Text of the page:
These records are split between the Tokyo office’s Discogs store and online platforms, while they hold a selection for London. “Taro mainly curates what comes here,” says Scott. “We spend lots of time on calls looking through records or talking about what people want. The challenge is to bring in enough stuff that people want but also have releases with more of our personality.”
Despite its focus on Japanese music, VDS has a varied customer base. “Definitely every week a few Japanese customers come in and they say ‘oh my god, I haven’t seen this since I left home,’ but the majority is people from London,” Scott says. “It’s all ages and social backgrounds, but I think it’s because of the different types of music we have.”
The pair assess that jazz and electronic bring in older and younger audiences, respectively, while the soul and funk offering appeals to everyone. The Columbia Road Flower Market crowd shakes things up each week. “Because of the location, there is a bit of a twist on Sundays”.
Across all demographics, however, VDS gives Japanese music enthusiasts an opportunity to get the music they love at an affordable price. “Buying records from far away on Discogs costs a lot of money. It can be £30 delivery for one record,” Rintaro says. As an alternative, VDS offers imported records without the huge price tag and with the social connection and community knowledge that is the lifeblood of a specialist record store.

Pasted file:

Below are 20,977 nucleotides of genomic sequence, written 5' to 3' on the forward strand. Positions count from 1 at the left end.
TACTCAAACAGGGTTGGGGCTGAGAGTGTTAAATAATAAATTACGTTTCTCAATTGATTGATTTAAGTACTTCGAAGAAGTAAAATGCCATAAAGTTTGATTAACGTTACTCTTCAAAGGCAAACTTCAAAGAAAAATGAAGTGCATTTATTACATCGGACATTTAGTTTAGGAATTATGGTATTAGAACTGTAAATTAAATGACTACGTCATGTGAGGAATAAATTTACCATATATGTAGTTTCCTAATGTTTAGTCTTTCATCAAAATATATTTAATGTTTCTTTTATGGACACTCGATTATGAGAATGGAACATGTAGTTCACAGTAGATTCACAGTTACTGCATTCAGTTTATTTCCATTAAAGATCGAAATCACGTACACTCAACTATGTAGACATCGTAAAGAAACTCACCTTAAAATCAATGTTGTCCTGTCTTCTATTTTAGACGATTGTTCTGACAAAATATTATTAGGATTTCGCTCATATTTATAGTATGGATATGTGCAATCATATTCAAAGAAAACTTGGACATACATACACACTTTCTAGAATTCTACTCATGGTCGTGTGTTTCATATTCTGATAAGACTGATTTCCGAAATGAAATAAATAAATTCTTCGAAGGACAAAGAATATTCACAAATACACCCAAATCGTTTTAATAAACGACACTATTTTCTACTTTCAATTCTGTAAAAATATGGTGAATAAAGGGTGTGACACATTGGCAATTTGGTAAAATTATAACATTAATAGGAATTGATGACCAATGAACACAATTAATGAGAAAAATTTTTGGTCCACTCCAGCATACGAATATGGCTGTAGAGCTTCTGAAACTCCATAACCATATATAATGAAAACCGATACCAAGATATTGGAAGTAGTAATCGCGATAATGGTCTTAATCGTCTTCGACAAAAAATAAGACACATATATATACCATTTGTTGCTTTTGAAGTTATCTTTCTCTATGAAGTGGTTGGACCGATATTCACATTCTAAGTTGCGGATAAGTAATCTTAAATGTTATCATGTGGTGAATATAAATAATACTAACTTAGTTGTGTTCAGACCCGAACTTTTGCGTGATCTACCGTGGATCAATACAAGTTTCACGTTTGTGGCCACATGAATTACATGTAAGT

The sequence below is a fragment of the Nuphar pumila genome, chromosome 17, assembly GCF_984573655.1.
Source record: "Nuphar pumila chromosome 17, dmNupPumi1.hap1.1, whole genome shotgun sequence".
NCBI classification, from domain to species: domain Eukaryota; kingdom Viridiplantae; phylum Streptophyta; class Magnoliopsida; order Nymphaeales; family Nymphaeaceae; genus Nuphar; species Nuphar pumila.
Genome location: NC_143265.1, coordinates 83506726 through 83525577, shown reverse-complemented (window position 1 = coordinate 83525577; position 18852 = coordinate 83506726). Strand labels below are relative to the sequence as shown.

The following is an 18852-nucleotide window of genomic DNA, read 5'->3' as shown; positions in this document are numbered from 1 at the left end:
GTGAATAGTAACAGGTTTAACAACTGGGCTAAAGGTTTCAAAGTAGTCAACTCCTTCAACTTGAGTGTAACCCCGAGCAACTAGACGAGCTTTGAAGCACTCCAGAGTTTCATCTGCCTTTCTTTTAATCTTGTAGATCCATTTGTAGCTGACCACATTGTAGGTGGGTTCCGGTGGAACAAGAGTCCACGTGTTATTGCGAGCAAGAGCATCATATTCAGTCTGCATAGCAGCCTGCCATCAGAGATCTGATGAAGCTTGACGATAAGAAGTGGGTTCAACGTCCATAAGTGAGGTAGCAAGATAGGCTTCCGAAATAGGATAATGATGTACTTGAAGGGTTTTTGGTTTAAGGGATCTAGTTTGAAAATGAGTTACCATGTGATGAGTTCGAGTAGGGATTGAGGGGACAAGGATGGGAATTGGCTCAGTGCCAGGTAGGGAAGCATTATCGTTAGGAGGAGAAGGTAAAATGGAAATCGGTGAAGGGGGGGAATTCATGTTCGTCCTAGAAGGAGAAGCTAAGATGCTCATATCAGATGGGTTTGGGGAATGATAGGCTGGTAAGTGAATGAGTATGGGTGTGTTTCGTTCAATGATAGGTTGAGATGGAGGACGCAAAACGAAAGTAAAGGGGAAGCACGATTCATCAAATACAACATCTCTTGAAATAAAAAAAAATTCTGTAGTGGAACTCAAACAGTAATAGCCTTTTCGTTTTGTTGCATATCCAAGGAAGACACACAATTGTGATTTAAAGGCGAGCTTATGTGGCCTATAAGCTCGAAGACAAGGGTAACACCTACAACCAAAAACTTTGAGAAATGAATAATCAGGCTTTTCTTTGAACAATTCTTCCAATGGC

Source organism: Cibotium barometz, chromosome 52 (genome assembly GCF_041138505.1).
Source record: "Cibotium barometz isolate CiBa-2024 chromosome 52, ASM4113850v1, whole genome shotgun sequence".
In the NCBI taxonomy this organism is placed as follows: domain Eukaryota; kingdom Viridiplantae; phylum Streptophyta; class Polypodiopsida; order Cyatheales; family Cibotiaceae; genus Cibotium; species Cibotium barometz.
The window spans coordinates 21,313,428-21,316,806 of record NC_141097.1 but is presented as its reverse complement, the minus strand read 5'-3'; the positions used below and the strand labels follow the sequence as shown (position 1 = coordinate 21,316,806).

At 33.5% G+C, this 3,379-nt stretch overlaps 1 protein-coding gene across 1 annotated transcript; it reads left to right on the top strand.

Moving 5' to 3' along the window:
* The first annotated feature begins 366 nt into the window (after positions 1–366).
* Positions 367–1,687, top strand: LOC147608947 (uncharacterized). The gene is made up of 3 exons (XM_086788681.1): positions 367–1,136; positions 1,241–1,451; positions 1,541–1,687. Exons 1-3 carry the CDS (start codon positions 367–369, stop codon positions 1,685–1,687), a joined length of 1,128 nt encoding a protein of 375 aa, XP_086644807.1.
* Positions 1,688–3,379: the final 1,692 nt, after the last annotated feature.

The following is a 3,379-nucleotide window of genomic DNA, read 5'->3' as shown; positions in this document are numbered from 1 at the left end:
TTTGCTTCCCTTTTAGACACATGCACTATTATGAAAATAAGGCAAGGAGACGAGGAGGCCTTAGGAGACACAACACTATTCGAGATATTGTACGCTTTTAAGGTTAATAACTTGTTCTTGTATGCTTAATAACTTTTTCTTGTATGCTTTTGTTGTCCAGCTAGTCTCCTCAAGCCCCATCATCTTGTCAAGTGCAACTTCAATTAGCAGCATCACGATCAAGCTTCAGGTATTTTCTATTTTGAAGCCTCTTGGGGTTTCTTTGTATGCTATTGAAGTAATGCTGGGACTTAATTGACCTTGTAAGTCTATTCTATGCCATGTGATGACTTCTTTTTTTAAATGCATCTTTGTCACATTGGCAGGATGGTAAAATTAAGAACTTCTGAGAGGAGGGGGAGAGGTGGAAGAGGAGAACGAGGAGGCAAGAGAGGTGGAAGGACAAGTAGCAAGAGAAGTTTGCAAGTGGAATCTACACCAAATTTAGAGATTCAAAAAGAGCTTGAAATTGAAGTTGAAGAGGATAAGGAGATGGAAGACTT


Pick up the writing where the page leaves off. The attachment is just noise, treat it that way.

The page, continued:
Aside from selling records, VDS is moving towards hosting more events for its dedicated patrons. To date, the store has focused on primarily “listening events” but plans on expanding its repertoire. Now equipped with a full in-store streaming set-up and in discussions for festival performances in Japan, it will bring its specialisation to bigger audiences.
For Rintaro and Scott, the next step is supplementing the Tokyo office with a store. “People get confused,” Rintaro laughs. “They’re like ‘your first shop was in London?’ but we’ve only been selling online in Tokyo. We thought it was a bit generic to have a shop selling Japanese records in Japan, but now we want a space for listening alongside our office. It’s going to be a meeting point for the community.”
Photos: Becky Rogers